When the glucose in the blood starts to increase, the kidneys begin to work overtime to filter most of it out. This means that a lot of that sugar goes into your urine. But to pull out all that glucose, your kidneys must also take out a lot of extra water. This leaves the body dehydrated.
This dehydration starts to show itself by causing unusual thirst. Also be aware of urinating more often, and dry and itchy skin. You may find that you are more thirsty than usual, and also going to the restroom more than normal. When you notice this, it is time to get your fasting blood sugar and A1C checked.
What happens to my body if my A1c stays high?
Weight Gain/Insulin Resistance
Insulin gets created in the pancreas. This is in response to insulin resistance. This hormone signals the muscles and liver to store blood sugar.
Guess how it’s stored?
In our fat cells! Especially belly fat!
Are you drinking beverages sweetened with fructose, sucrose, or high fructose corn syrup?
These beverages cause the liver to store fat due to this extra sugar. This fat creates hormones. The more fat you have the more of these hormones you’ll produce.
These hormones play a role in insulin resistance, often leading to Type 2 Diabetes.
Insulin resistance is the main marker of Type 2 Diabetes.
This creates an inability in the body to use the hormone insulin to transport glucose to our cells. Our cells and muscles need glucose for energy4.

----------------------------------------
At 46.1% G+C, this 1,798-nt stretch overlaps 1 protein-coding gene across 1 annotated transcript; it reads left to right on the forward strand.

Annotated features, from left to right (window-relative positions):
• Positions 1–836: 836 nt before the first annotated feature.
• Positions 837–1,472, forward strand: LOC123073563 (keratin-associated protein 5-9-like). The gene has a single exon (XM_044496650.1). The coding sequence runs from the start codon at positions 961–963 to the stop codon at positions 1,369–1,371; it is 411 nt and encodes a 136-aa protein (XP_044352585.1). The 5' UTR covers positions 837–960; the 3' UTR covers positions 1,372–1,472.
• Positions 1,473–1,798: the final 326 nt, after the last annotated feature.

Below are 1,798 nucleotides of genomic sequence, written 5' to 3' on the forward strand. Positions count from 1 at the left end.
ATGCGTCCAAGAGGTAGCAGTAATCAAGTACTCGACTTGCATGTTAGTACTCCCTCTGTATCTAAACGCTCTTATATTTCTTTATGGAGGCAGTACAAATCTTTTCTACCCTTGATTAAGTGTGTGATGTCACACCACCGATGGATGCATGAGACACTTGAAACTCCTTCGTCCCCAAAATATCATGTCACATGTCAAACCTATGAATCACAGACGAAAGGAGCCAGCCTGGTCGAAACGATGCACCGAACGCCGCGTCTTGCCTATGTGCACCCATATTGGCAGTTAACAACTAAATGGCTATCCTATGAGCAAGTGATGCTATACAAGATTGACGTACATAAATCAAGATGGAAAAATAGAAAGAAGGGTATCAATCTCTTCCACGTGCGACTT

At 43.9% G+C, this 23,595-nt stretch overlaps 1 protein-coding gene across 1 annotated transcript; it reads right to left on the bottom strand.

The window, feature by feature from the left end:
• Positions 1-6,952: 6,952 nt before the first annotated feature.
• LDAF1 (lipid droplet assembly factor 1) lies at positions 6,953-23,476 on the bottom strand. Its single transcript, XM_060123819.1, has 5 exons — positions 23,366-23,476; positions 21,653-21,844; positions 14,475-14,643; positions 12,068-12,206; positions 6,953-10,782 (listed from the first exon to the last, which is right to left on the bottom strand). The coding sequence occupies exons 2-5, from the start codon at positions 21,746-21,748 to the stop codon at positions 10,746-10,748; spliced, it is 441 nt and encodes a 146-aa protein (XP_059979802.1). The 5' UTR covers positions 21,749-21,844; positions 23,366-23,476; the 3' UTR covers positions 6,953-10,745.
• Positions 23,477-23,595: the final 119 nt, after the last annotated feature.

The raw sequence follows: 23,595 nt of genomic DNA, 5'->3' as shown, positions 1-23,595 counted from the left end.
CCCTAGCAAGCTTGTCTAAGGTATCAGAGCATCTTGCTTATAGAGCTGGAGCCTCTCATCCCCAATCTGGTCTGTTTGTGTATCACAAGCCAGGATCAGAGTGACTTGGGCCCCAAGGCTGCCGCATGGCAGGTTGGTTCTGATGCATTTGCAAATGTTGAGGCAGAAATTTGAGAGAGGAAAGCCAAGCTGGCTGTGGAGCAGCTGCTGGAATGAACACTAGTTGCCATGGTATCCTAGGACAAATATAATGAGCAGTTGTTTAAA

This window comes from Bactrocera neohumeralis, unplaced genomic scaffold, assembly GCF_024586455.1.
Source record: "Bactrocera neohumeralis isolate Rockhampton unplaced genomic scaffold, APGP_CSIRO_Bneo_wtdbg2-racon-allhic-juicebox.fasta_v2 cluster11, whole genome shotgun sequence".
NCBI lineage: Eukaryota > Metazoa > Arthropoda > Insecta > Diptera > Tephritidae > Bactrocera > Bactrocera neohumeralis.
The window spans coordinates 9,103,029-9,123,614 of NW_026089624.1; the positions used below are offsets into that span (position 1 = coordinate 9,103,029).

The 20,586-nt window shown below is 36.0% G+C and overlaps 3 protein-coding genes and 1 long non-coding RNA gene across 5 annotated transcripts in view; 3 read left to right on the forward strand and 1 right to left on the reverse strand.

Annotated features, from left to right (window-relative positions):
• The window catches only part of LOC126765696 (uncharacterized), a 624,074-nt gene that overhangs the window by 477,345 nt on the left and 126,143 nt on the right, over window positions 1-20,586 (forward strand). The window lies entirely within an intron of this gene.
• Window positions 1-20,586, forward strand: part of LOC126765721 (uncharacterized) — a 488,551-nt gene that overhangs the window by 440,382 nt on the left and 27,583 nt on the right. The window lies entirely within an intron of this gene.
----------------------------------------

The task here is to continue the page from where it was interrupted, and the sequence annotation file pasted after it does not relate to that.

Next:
Not Getting Enough Fuel
Do you have unusual bouts of hunger? How about muscle weakness or tiredness? These red flags are with your attention.
Type 2 Diabetes causes the body to almost go into starvation-like mode.
This causes the body cells to send out hunger5 signals to the brain, even if the person has eaten recently. And like anyone else who isn’t getting the nutrients they need, these people become weak and tired.
Without treatment, these cells will break down fat and muscle for fuel. This is because they can’t get the glucose they need.
Damage to Nerves and Blood Vessels
The long-term presence of sugar in the blood can cause damage to related parts of the body. People with diabetes can experience negative changes in how their blood works. This hurts blood vessels and nerves.
When the blood has too much sugar, it can become thicker6 than it should be. This causes the blood to struggle to reach every part of the body.
If this goes untreated for long enough, it can cause damage to small blood vessels. The tiny vessels in the eye are especially vulnerable. The heart can also be damaged.
When the blood can’t flow it can’t get to the cardiac cells. This causes heart attacks. Other small vessels include those that feed the nerves, lungs, arms, and legs.
Signs and symptoms of these complications:
- slow healing
- blurred vision
- heart problems, and more
Wondering if you have this disease can be scary! If you have any concerns that you may be suffering from it, be on the lookout for these signs:
- frequent peeing
- unusual thirst
- dry skin
- feeling tired or weak
- frequent illness
- slow wound healing
- vision changes
- numbness and tingling
If you have any of these signs, talk to your doctor to get testing for Type 2 diabetes.